In 1914 The Vegetarian Society reproduced an extract from the “Lenten Pastoral” address given by Cardinal Manning in 1876. It was not the first time that the organisation had highlighted the former Archbishop of Westminster's description of early Christians in their abstinence from meat. On this occasion however the extract served as an introduction to an ad hoc leaflet entitled “Thoughts about Lent”:
"They had the will and the courage to deny themselves. They knew that the effort, and the privation, and the daily consciousness of self-restraint, even in so light a matter as food and drink, were good for spiritual discipline. They did not believe that meat is the chief food of man, or that health requires it every day. They knew that some of the most robust and powerful races hardly ever taste meat, and that life and health, and the highest development of physical and mental force, may be sustained without it. We have the same facts before our eyes at this day; not in Oriental races only, but nearer home. Why then listen so credulously to the anxieties of friends, the counsels of physicians, the cravings of taste, or the fancies of our own minds?" (1)
The leaflet contained several recipes and suggested that:
"Lent, therefore, might be made the beginning of the better way in purity and simplicity of diet, not only for the flesh-eaters, but also for those vegetarians whose tastes are still luxurious and artificial."
The Vegetarian Society was not the first amongst Food Reform groups of the period to advocate a deeper reflection upon the nature of Lenten abstinence. An essentially Christian vegetarian society existed from 1895 and became influential by the 1920's. The Order of the Golden Age held as its central aim:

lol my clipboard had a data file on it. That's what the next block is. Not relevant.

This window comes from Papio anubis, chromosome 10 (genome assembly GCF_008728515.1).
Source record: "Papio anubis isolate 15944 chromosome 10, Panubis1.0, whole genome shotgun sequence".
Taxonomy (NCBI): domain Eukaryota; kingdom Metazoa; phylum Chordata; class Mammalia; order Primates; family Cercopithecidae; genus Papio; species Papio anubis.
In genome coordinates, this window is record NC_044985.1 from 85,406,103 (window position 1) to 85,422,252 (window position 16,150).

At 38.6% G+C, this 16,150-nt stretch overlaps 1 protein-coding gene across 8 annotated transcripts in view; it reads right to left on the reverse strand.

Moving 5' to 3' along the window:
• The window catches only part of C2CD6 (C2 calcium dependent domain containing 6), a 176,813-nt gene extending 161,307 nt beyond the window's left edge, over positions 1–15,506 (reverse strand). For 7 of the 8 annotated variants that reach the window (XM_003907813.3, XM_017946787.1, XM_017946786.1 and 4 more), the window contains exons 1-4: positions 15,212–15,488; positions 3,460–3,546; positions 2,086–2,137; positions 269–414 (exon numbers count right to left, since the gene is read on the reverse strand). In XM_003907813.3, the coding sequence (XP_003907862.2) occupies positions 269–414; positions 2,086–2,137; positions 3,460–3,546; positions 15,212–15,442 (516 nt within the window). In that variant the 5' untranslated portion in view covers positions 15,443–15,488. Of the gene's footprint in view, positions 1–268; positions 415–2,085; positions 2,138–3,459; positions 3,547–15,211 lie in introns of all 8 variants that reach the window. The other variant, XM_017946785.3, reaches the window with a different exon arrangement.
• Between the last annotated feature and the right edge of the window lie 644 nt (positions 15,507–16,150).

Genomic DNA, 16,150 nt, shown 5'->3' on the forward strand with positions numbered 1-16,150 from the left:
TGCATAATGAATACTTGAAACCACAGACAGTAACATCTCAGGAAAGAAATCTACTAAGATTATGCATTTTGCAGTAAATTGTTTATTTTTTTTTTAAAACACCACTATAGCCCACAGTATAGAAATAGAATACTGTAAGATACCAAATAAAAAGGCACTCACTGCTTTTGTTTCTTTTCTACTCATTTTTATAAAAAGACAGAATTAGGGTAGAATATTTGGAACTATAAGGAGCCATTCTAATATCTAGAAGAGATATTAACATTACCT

"...to hasten the advent of that promised Era, when love, mercy and goodwill towards all fellow creatures shall reign in every human heart." (2)
Whilst the organisation remained committed to "humanising the Churches" until its eventual demise in the 1950's; disillusionment with the Church Establishment had already set in before the end of the nineteenth century:
"On more than one occasion we have sent hundreds of those who occupy the pulpits of our land, a consignment of pamphlets, accompanied by a courteous letter bearing the signatures of a considerable number of Ministers of various denominations, asking for some expression of their opinion and their sympathetic co-operation, without receiving a single word of response from more than one in a hundred of them.”
"Is there any cause for wonder that so many humane and thoughtful persons are leaving the Churches, or that a force of practical Christian workers is being mobilised outside their walls?"
The Herald of the Golden Age, January 15, 1899.
Lent never became the focus of campaigning attention from vegetarians to the same extent as the Christmas season which has provoked a perennial upsurge in activism since the 1890's. (3) Yet The Herald of the Golden Age was widely circulated and admonished Christian readers on many occasions to consider a "permanent Lent". In 1901 an Anglican Vicar and longtime member of The Vegetarian Society wrote:
"...some of my friends think that they have done a great deal if they abstain from certain kinds of food in Lent. If they have derived benefit physically, mentally, spiritually, by eating less, why do they abandon 'the better way' in diet at the end of forty days? Why do they not make Lent a Lent of weeks, of months and years? “
"An example of simple living and spare diet should be forthcoming from the clergy and ministers of religion, but alas! We too often hear it said of these; "They are such great eaters!" Is it to be wondered at that our prayers are hindered?"
"The Observance of Lent" - by Rev A.M. Mitchell: The Herald of the Golden Age, March 1901.
A year later, The Herald featured the reflections of "A member of the Catholic Church:"